All of us experience daily change of plans that stretch the most patient among us. But what about the big surprises that jolt our world? The unexpected diagnosis from the doctor, an unforeseen emergency, a financial crisis . . . the list goes on.

The temptation is to analyze the problem from every angle until we come up with a plausible solution. But what about the times when our circumstances spin out of control, making the bravest of us weak-kneed, sick to our stomachs and gasping for air?

Not to diminish problem-solving, or simplify the stress, pain, or need for support from others, but I believe the first step should be going to God in prayer. Because He is all-powerful, all-sufficient, and loves us more than we can imagine, we can lean in and put our full weight of trust on Him.

The following Bible verses are a few of my favorite passages that speak of the benefits of trusting God.

“Humble yourselves, therefore, under God’s mighty hand, that he may lift you up in due time. Cast all your anxiety on him because he cares for you,” 1 Peter 5:6-7.

“Have I not commanded you? Be strong and courageous. Do not be afraid; do not be discouraged, for the Lord your God will be with you wherever you go,” Joshua 1:9

“Those who know your name trust in you, for you, Lord, have never forsaken those who seek you,” Psalm 9:10.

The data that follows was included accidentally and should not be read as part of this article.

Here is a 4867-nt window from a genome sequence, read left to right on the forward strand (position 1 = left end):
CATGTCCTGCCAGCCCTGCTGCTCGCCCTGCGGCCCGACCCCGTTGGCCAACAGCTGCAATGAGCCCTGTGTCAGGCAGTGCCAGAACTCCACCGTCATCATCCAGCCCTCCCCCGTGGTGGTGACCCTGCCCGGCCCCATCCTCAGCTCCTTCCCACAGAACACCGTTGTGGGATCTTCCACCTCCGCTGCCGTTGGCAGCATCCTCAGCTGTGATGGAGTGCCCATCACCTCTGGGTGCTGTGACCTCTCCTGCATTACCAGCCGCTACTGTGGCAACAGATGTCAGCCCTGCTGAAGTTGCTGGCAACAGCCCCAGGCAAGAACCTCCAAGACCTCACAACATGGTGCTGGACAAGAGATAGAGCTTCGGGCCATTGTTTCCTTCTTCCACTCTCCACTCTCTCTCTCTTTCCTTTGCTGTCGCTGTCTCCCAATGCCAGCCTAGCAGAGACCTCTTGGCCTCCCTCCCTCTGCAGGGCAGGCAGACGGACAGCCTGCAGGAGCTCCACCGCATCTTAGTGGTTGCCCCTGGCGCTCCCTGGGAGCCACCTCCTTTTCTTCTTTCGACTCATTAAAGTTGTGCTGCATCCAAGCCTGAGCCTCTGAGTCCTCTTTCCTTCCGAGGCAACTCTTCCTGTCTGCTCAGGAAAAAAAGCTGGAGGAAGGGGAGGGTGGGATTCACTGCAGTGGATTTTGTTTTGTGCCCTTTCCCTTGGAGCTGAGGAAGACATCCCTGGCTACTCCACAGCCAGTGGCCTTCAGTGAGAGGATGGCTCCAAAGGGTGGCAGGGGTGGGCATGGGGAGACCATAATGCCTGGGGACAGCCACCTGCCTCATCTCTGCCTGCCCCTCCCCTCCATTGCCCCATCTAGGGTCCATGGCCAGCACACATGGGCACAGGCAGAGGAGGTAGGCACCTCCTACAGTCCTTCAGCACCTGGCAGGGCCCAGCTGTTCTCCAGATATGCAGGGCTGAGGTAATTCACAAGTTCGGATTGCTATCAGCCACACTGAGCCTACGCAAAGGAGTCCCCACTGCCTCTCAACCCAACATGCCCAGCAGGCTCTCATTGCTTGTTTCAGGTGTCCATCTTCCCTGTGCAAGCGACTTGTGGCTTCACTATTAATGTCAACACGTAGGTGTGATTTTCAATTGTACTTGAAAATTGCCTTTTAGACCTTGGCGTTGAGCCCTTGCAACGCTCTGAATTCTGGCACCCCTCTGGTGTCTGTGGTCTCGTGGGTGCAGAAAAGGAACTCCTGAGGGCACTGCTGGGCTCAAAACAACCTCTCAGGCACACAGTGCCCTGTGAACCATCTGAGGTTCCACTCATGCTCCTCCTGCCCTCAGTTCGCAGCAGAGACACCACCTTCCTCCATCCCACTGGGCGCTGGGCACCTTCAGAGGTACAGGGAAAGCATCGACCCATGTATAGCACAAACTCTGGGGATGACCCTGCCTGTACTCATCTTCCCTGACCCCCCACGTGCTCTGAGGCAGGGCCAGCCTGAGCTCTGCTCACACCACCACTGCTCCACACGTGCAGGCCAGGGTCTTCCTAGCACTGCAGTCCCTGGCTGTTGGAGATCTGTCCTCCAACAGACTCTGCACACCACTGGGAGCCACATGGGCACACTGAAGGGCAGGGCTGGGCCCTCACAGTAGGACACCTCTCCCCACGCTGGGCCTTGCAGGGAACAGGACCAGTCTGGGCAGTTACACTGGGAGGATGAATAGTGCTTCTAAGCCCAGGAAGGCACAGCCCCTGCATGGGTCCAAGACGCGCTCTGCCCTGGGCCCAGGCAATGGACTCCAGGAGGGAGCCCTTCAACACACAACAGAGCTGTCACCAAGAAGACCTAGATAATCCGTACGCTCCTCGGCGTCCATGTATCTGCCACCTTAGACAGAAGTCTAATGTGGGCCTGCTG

“For the Lord God is a sun and shield; the Lord bestows favor and honor; no good thing does he withhold from those whose walk is blameless. Lord Almighty, blessed is the one who trusts in you,” Psalm 84:11-12.

“Trust in the Lord with all your heart and lean not on your own understanding; in all your ways submit to him, and he will make your paths straight,” Proverbs 3:5-6.

Do you have a favorite verse about trusting God, or experienced a time God helped you through a crisis?

Messiah in the Passover

It was a blessing to listen to Special Guest speaker, Scott Brown, at my parents’ church last Sunday. He did a wonderful job explaining the significance of the Jewish Passover and how it relates to the New Covenant with Jesus being our sacrificial lamb.

Scott Brown is a Jewish believer in Jesus who has been sharing the Good News of the Messiah with Jewish people since coming to faith in 1981. Raised in a traditional Jewish home in the suburbs of Washington D.C., Scott began his spiritual journey by moving into the woods and living a solitary life. It was there that a co-worker gave Scott a pocket New Testament. That little Bible launched a crisis of faith which eventuated in Scott’s salvation seven years later. Today, Scott and his wife, Marjorie, serve with Chosen People Ministries in New Zealand. They share the Gospel with Jewish people all around the world. You may check out their ministry here: Chosen People.

You will be directed to the beginning of Scott’s message if you scroll to the 25:30 mark on the bottom of the following video. . . . Shalom!